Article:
Ten years ago this month, I stopped working. By then I was a Senior Book Buyer for the wholesaler Baker & Taylor. My coworkers were wonderful and I received an education in the art and science of book buying and selling. I watched publishing change and keep changing. I was a single mom working full time and, now, as a married mother who does not report into an office every day, I can tell you: those years were harder.
“What do you do?” That’s now my least favorite question. I no longer have a title. I don’t have an easy answer.
Well, I’m a mom.
I work at home.
I don’t work outside the home.
I’m a writer.
I’m trying to be a writer.
(“Stay At Home Mom” is like nails on a chalkboard for me. In my ears it is patronizing and inaccurate. I have yet to come up with anything better.)
I deliver whatever answer I can manage apologetically, uncomfortably. Then I’m sorry for that, too. I feel, each time, as if I must explain myself, my lack of a “real” job.
And yet a job is often the least interesting thing about a person. What I want to know is:
Who are you?
What’s important to you?
What do you pour your heart and sweat into, regardless of whether you’re paid?
In the last ten years, I raised a remarkable child. I worked hard to lay a good foundation, and I work still, even as my son assumes control of his own life. I always thought raising a good human being was a gift to the future, as important as any contribution. I’m glad I took the time I needed to do it right.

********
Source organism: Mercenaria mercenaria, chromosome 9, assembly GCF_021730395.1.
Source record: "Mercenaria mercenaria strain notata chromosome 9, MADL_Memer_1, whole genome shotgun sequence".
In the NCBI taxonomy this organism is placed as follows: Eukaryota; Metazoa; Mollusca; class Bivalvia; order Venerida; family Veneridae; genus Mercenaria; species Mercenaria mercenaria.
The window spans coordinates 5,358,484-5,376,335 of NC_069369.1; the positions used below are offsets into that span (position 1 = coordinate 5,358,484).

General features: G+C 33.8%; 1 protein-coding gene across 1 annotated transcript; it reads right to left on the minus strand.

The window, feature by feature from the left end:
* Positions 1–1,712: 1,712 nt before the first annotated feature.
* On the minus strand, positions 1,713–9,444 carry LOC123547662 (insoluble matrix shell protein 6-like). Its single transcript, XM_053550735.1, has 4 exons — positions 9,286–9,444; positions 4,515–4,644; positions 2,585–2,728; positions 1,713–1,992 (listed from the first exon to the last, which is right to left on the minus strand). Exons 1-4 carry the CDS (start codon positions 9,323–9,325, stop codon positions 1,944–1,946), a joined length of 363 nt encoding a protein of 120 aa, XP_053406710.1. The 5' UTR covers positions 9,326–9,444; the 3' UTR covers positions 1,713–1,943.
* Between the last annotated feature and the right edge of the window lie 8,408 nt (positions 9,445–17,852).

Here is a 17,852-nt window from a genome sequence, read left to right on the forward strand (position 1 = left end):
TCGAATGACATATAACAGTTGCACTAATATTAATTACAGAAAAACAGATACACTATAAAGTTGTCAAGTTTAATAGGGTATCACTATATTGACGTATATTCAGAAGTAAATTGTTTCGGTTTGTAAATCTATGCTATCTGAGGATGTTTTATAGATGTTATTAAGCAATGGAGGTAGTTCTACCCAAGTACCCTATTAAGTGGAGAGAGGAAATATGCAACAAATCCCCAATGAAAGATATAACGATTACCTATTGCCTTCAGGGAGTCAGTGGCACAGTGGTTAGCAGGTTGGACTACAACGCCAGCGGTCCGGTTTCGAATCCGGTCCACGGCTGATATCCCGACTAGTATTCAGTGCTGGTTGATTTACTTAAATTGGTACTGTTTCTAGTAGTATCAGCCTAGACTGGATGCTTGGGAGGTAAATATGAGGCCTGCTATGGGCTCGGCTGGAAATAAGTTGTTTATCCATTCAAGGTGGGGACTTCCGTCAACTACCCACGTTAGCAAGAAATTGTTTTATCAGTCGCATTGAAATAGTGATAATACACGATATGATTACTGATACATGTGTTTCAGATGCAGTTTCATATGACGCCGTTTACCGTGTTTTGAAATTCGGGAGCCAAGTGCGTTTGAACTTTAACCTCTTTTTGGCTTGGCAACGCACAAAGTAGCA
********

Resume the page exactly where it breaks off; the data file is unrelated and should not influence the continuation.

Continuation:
In those years I also wrote and published a variety of short fiction, creative nonfiction, reviews, and multimedia work. I discovered a vibrant and supportive online community and took on volunteer editorial positions. I wrote what became my novel Not On Fire, Only Dying. I scribbled sentences even as the school bus rounded the corner. I remained grateful for this gift, this privilege of time. I worked all day, and then my son came home from school and I worked some more. Like every mom does.
What do I do? I’m a writer. Only now, at 47, my son halfway through high school, and my debut novel forthcoming, do I feel entitled to claim that. Although I always knew it. In my gut, ears, eyes. My voice might lower when I say it, but I’m not apologizing. I’m not uncomfortable.
I’m trying not to be uncomfortable. That’s also what I do. Just ask.